Buying or selling a home can be a complex and confusing endeavor, but there is a cast of professionals who can help you to navigate the process. Some of them are obvious, like a realtor, while others may not be so well-known or may be someone you never even thought of consulting. Below is a rundown of the professionals you may need to have in your corner and a description of what they do and how they can help you.
A certified appraiser is trained to estimate the value of a property. A lender will require an appraisal before granting a mortgage. An appraisal assures a buyer that they are paying the appropriate amount for a house in the current real estate market.
Certified Radon Mitigator
If excessive levels of radon gas are found in the home you are selling or buying, you may need to engage the services of a certified radon mitigator. These professionals can advise you on the best methods for mitigating radon in the home and install the system that will best eliminate the problem.
Certified Radon Tester
Radon gas is odorless, tasteless, and invisible. It is produced by minerals like uranium and radium in the soil beneath homes. Radon gas is a known carcinogen, and it is believed that 40 percent of the homes in Pennsylvania have radon levels higher than the EPA guidelines. Most real estate transactions stipulate a radon test as a contingency of sale. Radon testers are required to be certified, and the state keeps a directory of certified testers.
Contractor or Handyman
Before you list your home for sale, it’s best to make sure that it is in saleable shape before it goes under agreement. If an inspection comes back that necessitates that you make a repair, it is better to do it before marketing your home rather than be forced to scramble to get it fixed and risk losing a buyer or delaying a closing.
A termite inspection is often performed when buying a home in Pennsylvania. As with most other contingency agreements, a buyer may walk away from a deal if there is evidence of termite infestation or damage. Depending on the extent found, engaging the services of an exterminator is all that is needed. In addition to creepy crawlies that can damage your home, most exterminators are also adept at getting rid of other critters like mice or rats.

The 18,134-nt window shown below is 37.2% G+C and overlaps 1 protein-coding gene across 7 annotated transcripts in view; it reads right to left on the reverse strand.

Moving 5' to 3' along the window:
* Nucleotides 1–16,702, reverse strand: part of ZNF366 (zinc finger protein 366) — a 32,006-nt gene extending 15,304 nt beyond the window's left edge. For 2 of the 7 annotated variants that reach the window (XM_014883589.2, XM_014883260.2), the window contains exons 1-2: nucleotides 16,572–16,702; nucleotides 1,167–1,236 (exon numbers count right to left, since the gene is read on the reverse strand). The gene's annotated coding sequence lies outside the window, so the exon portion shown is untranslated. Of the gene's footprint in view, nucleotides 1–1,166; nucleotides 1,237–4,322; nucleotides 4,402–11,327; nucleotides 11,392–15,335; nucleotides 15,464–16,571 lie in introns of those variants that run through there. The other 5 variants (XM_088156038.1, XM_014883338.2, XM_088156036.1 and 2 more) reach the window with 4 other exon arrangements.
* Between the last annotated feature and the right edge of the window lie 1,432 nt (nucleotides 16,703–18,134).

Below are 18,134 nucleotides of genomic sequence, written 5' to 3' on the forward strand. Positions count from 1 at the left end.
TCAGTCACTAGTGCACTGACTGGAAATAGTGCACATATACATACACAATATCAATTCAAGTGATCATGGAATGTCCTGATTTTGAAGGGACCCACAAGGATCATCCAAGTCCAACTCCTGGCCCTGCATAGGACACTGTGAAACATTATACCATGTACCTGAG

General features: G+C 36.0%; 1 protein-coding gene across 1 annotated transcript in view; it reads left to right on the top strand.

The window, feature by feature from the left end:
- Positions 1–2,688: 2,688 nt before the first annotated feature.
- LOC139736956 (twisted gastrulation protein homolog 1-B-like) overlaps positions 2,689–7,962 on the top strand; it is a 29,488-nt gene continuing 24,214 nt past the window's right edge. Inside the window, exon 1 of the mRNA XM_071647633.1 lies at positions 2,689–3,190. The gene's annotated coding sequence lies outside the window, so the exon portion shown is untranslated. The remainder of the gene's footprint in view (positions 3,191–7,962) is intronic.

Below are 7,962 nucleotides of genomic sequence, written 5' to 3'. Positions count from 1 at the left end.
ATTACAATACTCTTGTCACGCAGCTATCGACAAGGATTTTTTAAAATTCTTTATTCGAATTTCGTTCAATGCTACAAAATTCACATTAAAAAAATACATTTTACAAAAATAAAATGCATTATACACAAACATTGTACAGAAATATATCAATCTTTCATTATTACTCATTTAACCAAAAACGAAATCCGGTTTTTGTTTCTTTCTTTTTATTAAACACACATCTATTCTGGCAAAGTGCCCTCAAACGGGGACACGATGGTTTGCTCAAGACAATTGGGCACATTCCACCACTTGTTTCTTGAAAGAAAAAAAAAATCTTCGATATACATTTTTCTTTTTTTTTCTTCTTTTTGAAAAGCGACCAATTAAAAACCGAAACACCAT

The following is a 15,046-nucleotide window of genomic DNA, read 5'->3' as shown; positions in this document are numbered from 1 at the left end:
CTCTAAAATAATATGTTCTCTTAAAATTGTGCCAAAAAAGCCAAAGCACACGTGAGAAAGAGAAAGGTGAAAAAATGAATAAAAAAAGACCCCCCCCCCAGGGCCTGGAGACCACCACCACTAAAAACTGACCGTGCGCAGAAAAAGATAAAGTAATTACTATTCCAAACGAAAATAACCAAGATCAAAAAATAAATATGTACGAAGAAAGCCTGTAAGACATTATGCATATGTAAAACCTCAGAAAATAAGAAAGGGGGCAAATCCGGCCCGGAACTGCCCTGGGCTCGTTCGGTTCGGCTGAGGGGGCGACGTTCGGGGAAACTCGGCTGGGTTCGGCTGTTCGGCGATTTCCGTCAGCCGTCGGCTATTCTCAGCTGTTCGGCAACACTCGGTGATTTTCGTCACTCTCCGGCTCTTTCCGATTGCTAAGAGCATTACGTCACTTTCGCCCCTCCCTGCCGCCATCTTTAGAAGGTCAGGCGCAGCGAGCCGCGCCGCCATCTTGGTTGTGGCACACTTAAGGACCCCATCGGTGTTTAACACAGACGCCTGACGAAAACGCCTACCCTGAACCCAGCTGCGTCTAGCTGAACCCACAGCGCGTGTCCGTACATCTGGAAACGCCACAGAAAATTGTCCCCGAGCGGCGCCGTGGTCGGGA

A financial planner can help you to get your financial house order. Among the services they provide is helping you to set financial goals such as paying down debt, saving for your children’s education and minimizing your tax burden. They can also advise you on financial decisions such as purchasing a house. The industry rule of thumb is your monthly housing costs, which also includes your mortgage, your real estate taxes, and homeowner’s insurance and, if applicable, condo or home owner’s association fees should not exceed 28 percent of your gross monthly income. While that is the conventional wisdom, a financial planner may advise you to reconsider maxing out the amount you can borrow. Based on your particular situation and objectives, he may advise that you to take less of a risk. A financial planner can help you look before you leap into mortgage debt.